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Possible circlular answer

  1. Mar 31, 2004 #1
    hi :smile: ,
    there are a thousand, nine hundred, and 98 points on a plane. Each of these points connect to exactly three others (in the plane). you can travel from any point to any other by transversing different vertices.

    Is it possible to remove 200 of these points -no two of which are connected by a single vertice in a way that in the points and connections that are leftover after the deletion, any point may still be reached from a sequence of transversals.

    Can anyone help with this question :confused: ...though im not too good at maths :redface: - i have no idea about topologies! :smile:
     
  2. jcsd
  3. Mar 31, 2004 #2
    A possible solution to this might be to arrange all the points on the circumference of a circle, then we join all opposite points with a vertice and we would end up with all points having three connections. Now this allows for points to be removed with a resulting correlation of the number of points on circumference and the number of points removable without upsetting the fact that none of the points removed were connected with a single flight and the remaining points are tranversal from any point to any other: (someone else helped me with this...credit where credit's due).

    The pattern i initially spotted is a little inconsistent...or im making mistakes...in my case both these explanations are equally likely :D

    Is someone out there good with topologies?
     
  4. Mar 31, 2004 #3

    matt grime

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    This has nothing top do with topology, and is an exercise in combinatorial graph theory. I'm not sure your embedding in the circle will help as you've not considered all possible ways of connecting the points.

    Think like this: we remove one point, consider one of the points it was connected to. There are now two edges coming out from that point. label the edges out a and b. consider all the points that a connects to and all the points that b connects to. a and b can not be removed by the rules.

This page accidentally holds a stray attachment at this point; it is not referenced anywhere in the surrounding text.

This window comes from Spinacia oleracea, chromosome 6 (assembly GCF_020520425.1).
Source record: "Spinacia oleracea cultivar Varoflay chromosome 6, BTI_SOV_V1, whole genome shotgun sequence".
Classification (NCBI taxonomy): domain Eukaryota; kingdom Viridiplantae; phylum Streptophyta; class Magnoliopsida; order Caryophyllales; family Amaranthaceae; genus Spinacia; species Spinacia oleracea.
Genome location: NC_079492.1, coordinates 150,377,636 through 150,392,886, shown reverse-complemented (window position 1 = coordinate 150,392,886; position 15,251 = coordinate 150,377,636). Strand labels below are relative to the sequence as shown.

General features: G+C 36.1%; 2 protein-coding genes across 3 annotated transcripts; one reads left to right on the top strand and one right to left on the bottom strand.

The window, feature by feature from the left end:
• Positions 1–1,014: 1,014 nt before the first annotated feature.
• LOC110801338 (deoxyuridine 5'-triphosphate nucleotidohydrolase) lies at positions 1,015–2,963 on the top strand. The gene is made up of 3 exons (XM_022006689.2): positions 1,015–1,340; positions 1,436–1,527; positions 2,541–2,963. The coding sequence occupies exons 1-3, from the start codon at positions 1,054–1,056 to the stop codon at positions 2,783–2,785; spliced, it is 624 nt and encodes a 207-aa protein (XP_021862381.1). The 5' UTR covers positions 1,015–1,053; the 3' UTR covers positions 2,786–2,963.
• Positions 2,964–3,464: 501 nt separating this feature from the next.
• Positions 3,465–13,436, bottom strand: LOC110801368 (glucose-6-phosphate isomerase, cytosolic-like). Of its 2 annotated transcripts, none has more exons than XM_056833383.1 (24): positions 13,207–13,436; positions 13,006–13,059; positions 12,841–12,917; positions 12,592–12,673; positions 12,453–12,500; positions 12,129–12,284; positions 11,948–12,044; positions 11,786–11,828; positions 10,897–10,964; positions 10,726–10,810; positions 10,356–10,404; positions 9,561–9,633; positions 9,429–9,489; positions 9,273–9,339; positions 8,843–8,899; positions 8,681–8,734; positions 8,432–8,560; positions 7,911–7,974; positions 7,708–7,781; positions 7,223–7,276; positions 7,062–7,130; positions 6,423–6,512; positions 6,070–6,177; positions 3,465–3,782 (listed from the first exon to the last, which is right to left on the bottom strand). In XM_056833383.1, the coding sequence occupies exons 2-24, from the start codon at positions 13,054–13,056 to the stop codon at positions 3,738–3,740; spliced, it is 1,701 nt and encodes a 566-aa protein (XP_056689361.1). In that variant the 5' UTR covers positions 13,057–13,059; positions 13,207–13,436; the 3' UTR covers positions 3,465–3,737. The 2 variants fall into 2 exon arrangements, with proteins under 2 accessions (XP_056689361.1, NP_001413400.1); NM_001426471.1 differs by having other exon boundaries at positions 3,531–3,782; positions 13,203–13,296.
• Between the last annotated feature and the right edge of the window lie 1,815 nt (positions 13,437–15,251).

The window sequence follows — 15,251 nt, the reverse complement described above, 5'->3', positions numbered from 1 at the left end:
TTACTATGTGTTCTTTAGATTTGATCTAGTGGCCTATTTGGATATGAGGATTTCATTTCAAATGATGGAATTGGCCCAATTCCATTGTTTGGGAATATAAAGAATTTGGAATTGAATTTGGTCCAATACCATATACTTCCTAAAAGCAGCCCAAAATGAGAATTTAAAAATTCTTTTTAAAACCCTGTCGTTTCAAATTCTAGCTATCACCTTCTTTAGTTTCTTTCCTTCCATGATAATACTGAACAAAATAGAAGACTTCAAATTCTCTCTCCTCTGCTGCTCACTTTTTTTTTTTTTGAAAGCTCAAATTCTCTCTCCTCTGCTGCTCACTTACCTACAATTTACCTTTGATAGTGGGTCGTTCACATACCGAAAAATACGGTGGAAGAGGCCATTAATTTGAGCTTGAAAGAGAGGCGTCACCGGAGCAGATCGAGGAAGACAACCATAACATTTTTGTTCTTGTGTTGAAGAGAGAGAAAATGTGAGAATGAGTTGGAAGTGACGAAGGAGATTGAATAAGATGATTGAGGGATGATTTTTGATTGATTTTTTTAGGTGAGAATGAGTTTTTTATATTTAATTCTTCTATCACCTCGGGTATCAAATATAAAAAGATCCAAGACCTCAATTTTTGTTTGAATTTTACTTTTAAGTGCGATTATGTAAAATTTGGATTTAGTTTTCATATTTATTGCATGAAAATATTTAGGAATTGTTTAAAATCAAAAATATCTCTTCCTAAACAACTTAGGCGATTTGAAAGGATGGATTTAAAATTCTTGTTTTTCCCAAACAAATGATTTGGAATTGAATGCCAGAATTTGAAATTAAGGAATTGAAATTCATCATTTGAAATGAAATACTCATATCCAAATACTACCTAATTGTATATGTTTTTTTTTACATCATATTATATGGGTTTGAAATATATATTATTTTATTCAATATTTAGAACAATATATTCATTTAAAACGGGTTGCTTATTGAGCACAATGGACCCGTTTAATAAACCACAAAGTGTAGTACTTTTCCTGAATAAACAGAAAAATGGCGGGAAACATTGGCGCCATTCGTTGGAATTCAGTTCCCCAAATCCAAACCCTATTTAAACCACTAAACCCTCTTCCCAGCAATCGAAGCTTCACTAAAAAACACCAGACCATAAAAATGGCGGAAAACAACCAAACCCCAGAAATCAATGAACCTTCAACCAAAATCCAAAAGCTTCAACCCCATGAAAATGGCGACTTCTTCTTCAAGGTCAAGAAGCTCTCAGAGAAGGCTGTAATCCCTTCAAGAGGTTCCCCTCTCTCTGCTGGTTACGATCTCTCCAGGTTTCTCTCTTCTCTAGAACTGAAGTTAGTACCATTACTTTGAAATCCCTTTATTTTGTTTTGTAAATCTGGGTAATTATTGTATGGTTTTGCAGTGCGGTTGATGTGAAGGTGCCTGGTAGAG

5. Mar 31, 2004 #4
    i'll try that out. thanks.
     
  6. Apr 3, 2004 #5
    i need help. i can't do it.
     
  7. Apr 3, 2004 #6

    matt grime

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    I suspect that the answer is negative, though I can't think of a good reason off the top of my head one of the problems with these things is they often require some clever trick that doesn't apply anywhere else. I feel here that if you remove 200 points (and the correpsonding 600 edges) that you must disconnect the graph into two parts, cos that seems easier to prove than the other conclusion.
     
  8. Apr 3, 2004 #7
    hmmm. problem is i've been told that i have to 'show' that this can be done....im in deep trouble.
     
  9. Apr 3, 2004 #8

    matt grime

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    Ok, I think I know how to solve this, but I've not checked the details.

    Just take any 4 points x,y,z,w where x,y,z are the three points w connects to. We remove w. We must show still that x connects to y, y to z and z to x. Try doing that by considering the possibility that they aren't connected. You can now pick 199 completely distinct sets of 4 points like this and remove one from each, you then must demonstrate that you may remove one of the remaining two points (which is thankfully trivial).
     
  10. Apr 3, 2004 #9

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    I agree with the second part of Matt's statement. But is Matt implying that graph theory is not a branch of topology? Maybe he is not implying such a thing, I realize.

    At any rate, I have a book in front of me right now called Introduction to Graph Theory. It says, "Graph theory is the oldest and most geometric branch of topology, making it a natural supplement to either a geometry or topology course."
     
  11. Apr 3, 2004 #10

    matt grime

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    The point I am making is that this is in a tensor analysis and differential topology thread, and the solution I am guessing has nothing to do with the techniques of (algebraic or differential) topology. It is a question about discrete mathematics. The graph can be realized as a simplicial complex, but its connectedness or otherwise after alteration is a purely combinatorial proof albeit about a semi-topological concept such as connectedness. The point alse being that we need no physical realization either to prove or state the result. I know of few people who do graph theory who would claim to be doing topology, but that is perhaps because topology these days means algebraic or, at a push, differential topology. There is overlap in all these things and it makes often little sense to put in arbitrary boundaries, but knowledge of topology is completely useless here.
     
  12. Apr 3, 2004 #11

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    Thanks for the clarification.

    I had not even noticed that this thread is in TA&DG. I got here via "New posts."

    Out of curiosity, what would be the best forum to post a knot theory question?
     
  13. Apr 3, 2004 #12

    matt grime

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    Depends what kind of question. I'd suggest abstract algebra is the best compromise as there's no topology thread
     
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